In fight against the coronavirus-induced slowdown, the Reserve Bank of India has come up with another round of measures to boost liquidity, incentivise bank credit flows, ease financial stress and enable normal functioning of markets.
The central bank reduced the reverse repo rate, the rate at which banks park their excess liquidity with the central bank, by 25 basis points (bps) to 3.75 per cent. It, however, kept other key rates, including repo rate, unchanged. With this, the spread between the two policy rates, the repo and reverse repo has increased for the second time in a row to touch a four-year high of 65 bps from 40 bps earlier. This will discourage banks from parking their excess liquidity with the central bank.
"The reverse repo rate cut is to discourage reverse flow to RBI. But it is doubtful whether this flow can be stemmed easily. Banks are not lending or investing because they fear that under the current conditions they may be adversely impacted if they employ the money for investments or lending. Even three months back the approach of the banks was one of extreme caution. RBI has now specified where the money should go to encourage sectoral lending. Once a clear channelisation of credit to segments or sectors that require the support is achieved, the economy will get the much-needed stimulus," said Joseph Thomas, Head of Research - Emkay Wealth Management.
In its first stimulus that was unveiled on March 27, the central bank announced a massive 75 bps cut in repo rate coupled with 100 bps reduction in cash reserve ratio. The reverse repo rate too was slashed by 90 bps raising the corridor between the key policy rates for the first time in a decade to 40 bps. The spread between the repo and reverse repo has narrowed by 1.25 percentage points from 1.5 percentage points in July 2010 to 0.25 percentage points in 2019. Though, in the last two years (between 2017 and 2019), the spread remained constant at 25 bps.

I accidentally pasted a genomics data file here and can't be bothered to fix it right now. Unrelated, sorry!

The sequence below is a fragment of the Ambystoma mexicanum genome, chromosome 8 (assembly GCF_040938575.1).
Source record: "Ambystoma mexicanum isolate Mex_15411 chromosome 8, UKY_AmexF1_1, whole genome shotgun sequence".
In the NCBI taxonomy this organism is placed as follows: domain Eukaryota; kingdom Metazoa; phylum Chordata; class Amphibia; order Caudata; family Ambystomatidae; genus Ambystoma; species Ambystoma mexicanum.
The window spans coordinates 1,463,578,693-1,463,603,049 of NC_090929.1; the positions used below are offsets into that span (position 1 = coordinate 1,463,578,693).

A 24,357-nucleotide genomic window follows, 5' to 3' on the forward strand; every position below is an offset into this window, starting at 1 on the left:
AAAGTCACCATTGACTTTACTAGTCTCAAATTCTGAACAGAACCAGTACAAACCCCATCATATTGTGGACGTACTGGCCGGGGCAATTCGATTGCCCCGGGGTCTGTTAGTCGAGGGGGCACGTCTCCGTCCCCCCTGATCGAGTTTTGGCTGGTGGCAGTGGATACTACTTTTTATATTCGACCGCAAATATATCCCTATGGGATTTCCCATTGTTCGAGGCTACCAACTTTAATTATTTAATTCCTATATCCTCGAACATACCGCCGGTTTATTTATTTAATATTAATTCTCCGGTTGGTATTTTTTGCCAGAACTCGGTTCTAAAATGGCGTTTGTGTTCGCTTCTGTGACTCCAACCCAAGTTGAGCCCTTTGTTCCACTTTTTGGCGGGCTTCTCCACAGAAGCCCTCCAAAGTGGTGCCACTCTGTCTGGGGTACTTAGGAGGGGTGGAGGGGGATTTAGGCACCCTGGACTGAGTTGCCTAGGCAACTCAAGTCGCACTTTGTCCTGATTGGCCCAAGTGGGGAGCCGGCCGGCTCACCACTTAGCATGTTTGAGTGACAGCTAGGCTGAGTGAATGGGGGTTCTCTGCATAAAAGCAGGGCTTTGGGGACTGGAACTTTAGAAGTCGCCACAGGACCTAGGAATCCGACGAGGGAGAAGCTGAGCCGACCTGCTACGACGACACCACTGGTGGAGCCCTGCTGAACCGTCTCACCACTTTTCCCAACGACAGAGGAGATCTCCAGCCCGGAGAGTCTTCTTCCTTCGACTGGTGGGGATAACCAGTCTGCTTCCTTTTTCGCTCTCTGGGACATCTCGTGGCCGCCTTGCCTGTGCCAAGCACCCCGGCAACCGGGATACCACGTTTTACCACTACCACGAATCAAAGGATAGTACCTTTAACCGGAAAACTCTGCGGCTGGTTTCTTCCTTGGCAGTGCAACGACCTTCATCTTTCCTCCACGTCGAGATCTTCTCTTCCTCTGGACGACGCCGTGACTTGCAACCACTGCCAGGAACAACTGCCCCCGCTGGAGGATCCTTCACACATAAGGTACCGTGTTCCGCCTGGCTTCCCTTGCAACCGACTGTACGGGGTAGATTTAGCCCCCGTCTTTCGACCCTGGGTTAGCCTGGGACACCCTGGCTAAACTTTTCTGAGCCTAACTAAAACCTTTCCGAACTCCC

The RBI uses the reverse repo to manage cash-flow in the economy and has consistently reduced this rate from 6 per cent in early 2019 to 3.75 currently. "On April 15, the amount absorbed under reverse repo operations was Rs 6.9 lakh crore. In order to encourage banks to deploy these surplus funds in investments and loans in productive sectors of the economy, it has been decided to reduce the fixed rate reverse repo rate," the governor said in the statement.
Inflation trajectory is on a decline, having fallen by 170 basis points from its January 2020 peak. In the absence of supply shock, inflation could fall below the RBI's target of 4 per cent by second half of 2020/21. "Such an outlook would make policy space available to address the intensification of risks to growth and financial stability brought on by COVID-19. This space needs to be used effectively and in time," RBI added.